1. High blood lipids

Omega-3 fatty acids lower levels of triglycerides (and, to a lesser extent, total cholesterol), while increasing HDL cholesterol.

  1. Bronchial asthma

Omega-3 fatty acids can reduce chronic inflammation and the frequency and severity of asthma.

  1. Diabetes

Omega-3 fatty acids can reduce high levels of triglycerides, reduce blood pressure, and reduce leakage of proteins from small blood vessels. However, in some diabetics, omega-3 fatty acids may also have adverse effects, such as reducing insulin action and increasing blood sugar.

  1. Osteoarthritis

Omega-3 fatty acids may reduce pain and ease movement.

  1. Migraine headache

Omega-3 fatty acids can reduce migraine frequency and intensity.

  1. Autoimmune, rheumatic, and inflammatory disorders

In rheumatoid arthritis supplemental omega-3 fatty acids may reduce pain, inflammation, and joint stiffness. Other disorders, such as Crohn disease and ulcerative colitis can also benefit from omega-3 fatty acids.

  1. Skin disorders

Omega-3 fatty acids may reduce skin inflammation, redness, and scaling in patients with psoriasis and/or atopic eczema.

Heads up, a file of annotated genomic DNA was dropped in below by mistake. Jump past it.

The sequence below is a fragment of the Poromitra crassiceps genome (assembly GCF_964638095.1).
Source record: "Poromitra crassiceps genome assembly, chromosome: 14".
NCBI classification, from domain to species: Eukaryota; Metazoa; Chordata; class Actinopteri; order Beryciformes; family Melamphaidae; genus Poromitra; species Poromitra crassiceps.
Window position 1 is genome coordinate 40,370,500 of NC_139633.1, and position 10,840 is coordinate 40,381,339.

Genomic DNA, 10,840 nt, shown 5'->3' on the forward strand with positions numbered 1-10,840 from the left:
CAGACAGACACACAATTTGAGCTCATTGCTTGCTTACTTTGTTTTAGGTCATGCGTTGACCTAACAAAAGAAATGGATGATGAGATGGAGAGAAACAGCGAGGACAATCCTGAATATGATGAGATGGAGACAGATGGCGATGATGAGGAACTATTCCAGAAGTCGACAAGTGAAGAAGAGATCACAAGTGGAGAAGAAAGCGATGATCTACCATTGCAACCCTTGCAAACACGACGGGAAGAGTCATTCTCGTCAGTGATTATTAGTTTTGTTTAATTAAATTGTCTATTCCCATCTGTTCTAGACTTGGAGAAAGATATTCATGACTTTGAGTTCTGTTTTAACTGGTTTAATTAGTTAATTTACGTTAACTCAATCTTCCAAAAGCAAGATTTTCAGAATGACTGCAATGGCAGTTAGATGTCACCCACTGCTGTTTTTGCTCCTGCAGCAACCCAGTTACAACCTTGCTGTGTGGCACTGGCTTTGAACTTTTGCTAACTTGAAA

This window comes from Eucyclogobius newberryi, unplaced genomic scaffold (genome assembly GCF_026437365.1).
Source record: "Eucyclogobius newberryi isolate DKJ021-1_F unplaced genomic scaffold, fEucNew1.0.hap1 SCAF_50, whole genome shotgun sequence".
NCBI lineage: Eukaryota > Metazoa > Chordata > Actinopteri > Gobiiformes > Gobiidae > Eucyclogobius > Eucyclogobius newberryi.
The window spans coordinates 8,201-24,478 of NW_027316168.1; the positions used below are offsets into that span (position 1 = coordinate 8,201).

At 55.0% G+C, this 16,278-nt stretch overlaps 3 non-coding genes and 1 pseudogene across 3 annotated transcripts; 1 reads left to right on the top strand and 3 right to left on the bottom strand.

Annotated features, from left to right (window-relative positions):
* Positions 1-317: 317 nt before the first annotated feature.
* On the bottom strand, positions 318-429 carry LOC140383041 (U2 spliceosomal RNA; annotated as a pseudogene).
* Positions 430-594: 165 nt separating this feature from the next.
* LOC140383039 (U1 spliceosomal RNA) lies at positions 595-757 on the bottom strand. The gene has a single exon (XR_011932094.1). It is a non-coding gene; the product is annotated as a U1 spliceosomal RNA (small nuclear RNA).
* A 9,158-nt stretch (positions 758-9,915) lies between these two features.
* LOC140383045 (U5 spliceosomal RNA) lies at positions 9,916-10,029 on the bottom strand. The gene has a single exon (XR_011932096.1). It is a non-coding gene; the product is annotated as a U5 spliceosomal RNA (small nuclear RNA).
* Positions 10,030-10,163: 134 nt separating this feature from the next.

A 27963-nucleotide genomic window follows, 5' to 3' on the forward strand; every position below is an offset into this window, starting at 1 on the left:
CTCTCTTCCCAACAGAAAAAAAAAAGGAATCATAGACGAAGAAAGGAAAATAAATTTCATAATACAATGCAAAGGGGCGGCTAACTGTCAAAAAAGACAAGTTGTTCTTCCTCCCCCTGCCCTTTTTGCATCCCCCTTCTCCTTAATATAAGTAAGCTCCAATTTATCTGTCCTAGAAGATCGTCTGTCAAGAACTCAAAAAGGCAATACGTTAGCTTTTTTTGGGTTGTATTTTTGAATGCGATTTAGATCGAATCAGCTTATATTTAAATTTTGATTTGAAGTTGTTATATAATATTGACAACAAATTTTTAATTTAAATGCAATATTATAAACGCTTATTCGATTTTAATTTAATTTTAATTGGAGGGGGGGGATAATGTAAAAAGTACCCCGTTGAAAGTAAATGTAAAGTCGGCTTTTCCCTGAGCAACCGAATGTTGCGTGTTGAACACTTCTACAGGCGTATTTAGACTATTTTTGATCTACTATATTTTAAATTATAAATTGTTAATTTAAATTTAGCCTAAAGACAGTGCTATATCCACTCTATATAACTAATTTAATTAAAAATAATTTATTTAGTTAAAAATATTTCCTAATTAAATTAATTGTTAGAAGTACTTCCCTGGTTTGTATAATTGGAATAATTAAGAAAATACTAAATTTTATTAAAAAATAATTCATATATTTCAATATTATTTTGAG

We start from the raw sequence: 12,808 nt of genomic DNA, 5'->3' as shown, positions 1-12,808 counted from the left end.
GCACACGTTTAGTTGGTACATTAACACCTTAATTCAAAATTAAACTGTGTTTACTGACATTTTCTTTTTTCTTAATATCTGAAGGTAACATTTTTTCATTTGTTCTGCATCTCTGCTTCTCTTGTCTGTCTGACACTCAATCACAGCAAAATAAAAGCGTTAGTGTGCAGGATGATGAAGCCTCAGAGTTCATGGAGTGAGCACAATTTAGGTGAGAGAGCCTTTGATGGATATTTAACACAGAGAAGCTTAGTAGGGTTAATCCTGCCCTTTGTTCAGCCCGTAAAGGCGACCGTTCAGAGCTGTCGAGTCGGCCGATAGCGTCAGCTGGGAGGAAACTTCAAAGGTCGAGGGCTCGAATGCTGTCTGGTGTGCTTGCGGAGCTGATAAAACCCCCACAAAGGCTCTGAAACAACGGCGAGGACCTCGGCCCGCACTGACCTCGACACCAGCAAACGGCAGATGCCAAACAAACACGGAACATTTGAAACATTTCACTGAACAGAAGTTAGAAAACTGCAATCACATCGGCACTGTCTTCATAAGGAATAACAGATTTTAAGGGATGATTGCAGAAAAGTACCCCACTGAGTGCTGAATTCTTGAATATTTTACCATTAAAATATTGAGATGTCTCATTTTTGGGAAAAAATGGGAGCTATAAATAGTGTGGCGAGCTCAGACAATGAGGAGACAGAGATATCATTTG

Side effects

People might experience gastrointestinal complaints such as belching, dyspepsia and belching a fishy odor or flavor. Also eructation, flu syndrome, infection and dyspepsia were observed.

Dietary Intake

Currently, Americans are eating about 33 percent of their total calories each day from fat. Recall that the acceptable range for total fat intake for adults is between 20 and 35 percent. Fat intake as a percentage of calories is down from 36 percent in the early 1970s, and down markedly from 45 percent in 1965.

Although the percentage of calories from fat dropped, average calorie intake increased, which means Americans are actually consuming more total grams of fat. Current intake of saturated fat is about 11 percent of calories, a little higher than recommended. Major sources of saturated fatty acids in the U.S. diet include regular cheese; pizza; grain-based desserts; chicken and chicken mixed dishes; and sausage, franks, bacon, and ribs. Cholesterol intake averages 341 milligrams per day for adult men and 242 milligrams per day for adult women. Intake of linoleic acid is estimated to be 6 percent of calories, with alpha-linolenic acid providing 0.75 percent of calories and EPA plus DHA another 0.1 percent of calories. By keeping total fat intake within the AMDR and getting most of our fat from vegetable oils, fish, and nuts, we can move closer to meeting recommendations. The amount of trans fat in the U.S. diet has been declining over the past decades; however, it still appears to be in the range of 2 to 7 percent of total energy intake, significantly higher than the AHA recommendations to limit trans-fat to less than 1 percent of energy.